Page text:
Champagne Brut is dry, sparkling wine from the Champagne region of northern France. Champagne of any color can be brut, both the standard white and Rosé. It is made from the classic Champagne Blend (typically Chardonnay, Pinot Noir and Pinot Meunier) but in theory can also include the four lesser-known Champagne varieties: Pinot Blanc, Pinot Gris, Petit Meslier and Arbane.
The French word brut translates roughly as 'raw', and in this sense it indicates a wine bottled in its natural, raw state – i.e. without a significant addition of sweetness (dosage). In practice, almost all brut Champagnes do receive a small addition of sweetness prior to final bottling. Nowadays, the terms "brut nature" and "zero dosage" are used to indicate champagnes with no dosage at all. See Brut Nature.
The laws governing Champagne wine labels define brut wine as "containing less than 15 grams per liter of sugar". This same definition is reflected in E.U. law, and applies to sparkling wines from all European countries. In non-sparkling wines, which lack Champagne's sparkle and high acidity, this much sugar would leave the wine perceptibly sweet.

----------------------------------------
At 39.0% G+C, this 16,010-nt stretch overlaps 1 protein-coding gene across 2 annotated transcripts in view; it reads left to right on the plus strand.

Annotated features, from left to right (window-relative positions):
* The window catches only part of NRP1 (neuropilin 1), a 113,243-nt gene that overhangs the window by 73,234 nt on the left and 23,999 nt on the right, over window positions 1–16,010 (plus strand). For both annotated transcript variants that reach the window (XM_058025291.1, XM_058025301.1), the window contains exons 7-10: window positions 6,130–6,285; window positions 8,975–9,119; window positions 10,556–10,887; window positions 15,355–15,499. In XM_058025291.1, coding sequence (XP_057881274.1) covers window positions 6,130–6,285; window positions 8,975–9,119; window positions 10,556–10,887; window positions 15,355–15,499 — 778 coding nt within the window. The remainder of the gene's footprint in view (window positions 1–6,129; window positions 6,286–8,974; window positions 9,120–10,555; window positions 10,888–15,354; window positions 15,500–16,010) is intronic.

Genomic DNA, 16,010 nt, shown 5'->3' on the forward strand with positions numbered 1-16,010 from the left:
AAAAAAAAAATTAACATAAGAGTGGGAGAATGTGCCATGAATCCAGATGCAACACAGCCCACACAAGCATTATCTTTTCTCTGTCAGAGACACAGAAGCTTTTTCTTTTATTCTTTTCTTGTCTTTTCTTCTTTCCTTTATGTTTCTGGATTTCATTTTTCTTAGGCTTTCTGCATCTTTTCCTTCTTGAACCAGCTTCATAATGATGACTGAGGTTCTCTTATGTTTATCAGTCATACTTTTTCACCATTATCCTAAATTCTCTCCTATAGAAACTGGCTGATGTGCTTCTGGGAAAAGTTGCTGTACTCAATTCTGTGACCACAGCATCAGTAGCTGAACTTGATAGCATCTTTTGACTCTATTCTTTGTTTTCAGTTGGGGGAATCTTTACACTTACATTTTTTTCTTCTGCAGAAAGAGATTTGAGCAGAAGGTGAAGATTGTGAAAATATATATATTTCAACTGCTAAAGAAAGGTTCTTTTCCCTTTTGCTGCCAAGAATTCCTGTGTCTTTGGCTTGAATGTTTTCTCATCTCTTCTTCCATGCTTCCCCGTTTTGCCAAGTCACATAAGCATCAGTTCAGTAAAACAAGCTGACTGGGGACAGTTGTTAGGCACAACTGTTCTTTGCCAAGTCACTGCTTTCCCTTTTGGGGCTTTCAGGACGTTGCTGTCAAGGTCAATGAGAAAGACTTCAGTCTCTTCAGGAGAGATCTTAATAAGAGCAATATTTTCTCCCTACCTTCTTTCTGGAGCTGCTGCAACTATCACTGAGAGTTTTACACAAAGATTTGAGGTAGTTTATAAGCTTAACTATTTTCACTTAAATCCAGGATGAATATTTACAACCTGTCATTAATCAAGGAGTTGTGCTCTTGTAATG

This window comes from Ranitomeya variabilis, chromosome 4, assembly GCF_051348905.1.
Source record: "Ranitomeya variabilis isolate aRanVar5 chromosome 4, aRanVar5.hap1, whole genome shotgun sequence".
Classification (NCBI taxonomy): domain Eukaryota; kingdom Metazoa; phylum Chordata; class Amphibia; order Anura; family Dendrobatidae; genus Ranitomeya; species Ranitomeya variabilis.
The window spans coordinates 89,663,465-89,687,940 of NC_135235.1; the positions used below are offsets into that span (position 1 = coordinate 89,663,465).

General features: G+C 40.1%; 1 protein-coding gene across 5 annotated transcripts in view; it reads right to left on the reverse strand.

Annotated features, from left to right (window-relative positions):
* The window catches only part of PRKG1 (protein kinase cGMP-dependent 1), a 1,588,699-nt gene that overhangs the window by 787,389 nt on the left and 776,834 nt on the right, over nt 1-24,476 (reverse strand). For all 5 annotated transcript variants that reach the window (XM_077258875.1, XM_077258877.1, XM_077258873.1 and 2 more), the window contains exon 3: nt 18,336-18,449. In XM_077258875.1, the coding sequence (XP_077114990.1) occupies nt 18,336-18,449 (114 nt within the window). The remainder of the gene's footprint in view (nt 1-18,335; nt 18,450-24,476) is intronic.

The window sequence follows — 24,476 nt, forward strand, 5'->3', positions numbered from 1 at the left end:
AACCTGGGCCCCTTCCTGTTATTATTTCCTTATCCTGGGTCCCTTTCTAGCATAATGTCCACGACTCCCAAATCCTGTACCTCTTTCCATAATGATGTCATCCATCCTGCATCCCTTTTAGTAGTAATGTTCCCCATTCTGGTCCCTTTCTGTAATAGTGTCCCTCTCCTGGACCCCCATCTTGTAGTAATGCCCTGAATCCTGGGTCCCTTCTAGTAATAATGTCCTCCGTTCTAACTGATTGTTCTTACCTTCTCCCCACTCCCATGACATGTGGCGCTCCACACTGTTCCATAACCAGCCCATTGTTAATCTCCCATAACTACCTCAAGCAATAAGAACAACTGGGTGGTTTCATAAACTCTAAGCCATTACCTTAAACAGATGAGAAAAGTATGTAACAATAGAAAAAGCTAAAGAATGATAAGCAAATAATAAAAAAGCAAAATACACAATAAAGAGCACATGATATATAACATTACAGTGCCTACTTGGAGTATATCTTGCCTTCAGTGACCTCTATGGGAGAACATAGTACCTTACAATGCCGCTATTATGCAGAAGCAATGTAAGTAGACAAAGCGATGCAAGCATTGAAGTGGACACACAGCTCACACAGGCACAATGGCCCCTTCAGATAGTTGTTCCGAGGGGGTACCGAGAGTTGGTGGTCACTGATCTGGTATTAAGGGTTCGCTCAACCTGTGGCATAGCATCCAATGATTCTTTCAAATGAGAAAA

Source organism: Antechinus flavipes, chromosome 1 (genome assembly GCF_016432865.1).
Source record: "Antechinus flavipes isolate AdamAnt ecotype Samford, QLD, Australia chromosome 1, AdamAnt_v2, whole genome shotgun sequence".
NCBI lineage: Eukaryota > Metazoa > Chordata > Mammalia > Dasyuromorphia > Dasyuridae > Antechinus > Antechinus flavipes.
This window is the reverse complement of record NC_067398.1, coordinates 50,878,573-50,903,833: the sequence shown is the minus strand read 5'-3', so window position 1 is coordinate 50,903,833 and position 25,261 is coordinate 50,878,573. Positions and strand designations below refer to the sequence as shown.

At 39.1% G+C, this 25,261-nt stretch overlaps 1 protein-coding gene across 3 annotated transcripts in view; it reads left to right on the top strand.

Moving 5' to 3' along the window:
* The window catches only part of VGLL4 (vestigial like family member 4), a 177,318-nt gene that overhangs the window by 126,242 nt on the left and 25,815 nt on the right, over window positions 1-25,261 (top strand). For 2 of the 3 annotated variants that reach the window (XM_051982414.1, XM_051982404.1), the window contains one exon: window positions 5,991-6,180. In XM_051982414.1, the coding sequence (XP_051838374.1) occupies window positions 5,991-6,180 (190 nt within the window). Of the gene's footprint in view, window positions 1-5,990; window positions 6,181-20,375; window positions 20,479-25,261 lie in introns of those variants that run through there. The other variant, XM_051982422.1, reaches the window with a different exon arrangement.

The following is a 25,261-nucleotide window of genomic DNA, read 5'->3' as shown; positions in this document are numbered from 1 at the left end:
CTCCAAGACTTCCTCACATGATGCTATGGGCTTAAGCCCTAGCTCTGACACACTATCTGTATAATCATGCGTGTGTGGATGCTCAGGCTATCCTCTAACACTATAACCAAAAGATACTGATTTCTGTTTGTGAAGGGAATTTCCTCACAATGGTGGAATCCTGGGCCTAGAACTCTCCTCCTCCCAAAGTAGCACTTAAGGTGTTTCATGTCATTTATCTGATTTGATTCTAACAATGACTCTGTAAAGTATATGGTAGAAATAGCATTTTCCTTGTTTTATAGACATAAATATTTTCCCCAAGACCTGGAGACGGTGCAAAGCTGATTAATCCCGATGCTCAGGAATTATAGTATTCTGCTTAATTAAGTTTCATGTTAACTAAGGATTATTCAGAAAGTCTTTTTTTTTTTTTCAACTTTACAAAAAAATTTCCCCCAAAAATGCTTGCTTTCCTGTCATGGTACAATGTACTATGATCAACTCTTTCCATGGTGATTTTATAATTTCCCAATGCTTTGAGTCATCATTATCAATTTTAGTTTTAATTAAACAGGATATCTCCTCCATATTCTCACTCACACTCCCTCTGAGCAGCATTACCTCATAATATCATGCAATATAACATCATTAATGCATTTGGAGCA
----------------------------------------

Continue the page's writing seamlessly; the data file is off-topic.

The brut style was pioneered by top-end Champagne house Perrier-Jouet in the mid-19th Century, originally for their extensive market in England. The 1846 vintage marked the beginning of a new era; in that year Perrier-Jouet took the brave decision not to add any sugar to their wines destined for the English market. Prior to this, Champagne had always been sweetened, but the drier, unsweetened style soon gained in popularity. Technically speaking, what Perrier-Jouet created would now be defined as Brut Nature.
In the late 20th and early 21st Centuries, dry, white, brut Champagne has become the default. It is now vastly more popular than sweeter styles such as Sec, Demi-Sec and Doux.
The other official Champagne sweetness levels:
- Doux (50+ g/L)
- Demi-sec (33–50 g/L)
- Sec (17–35 g/L)
- Extra-Sec (12–20 g/L)
- Brut (0–12 g/L)
- Extra Brut (0–6 g/L)
- Brut Nature/Zero (0–3 g/L).
To learn about Champagne history, and how Champagne is made, see Champagne.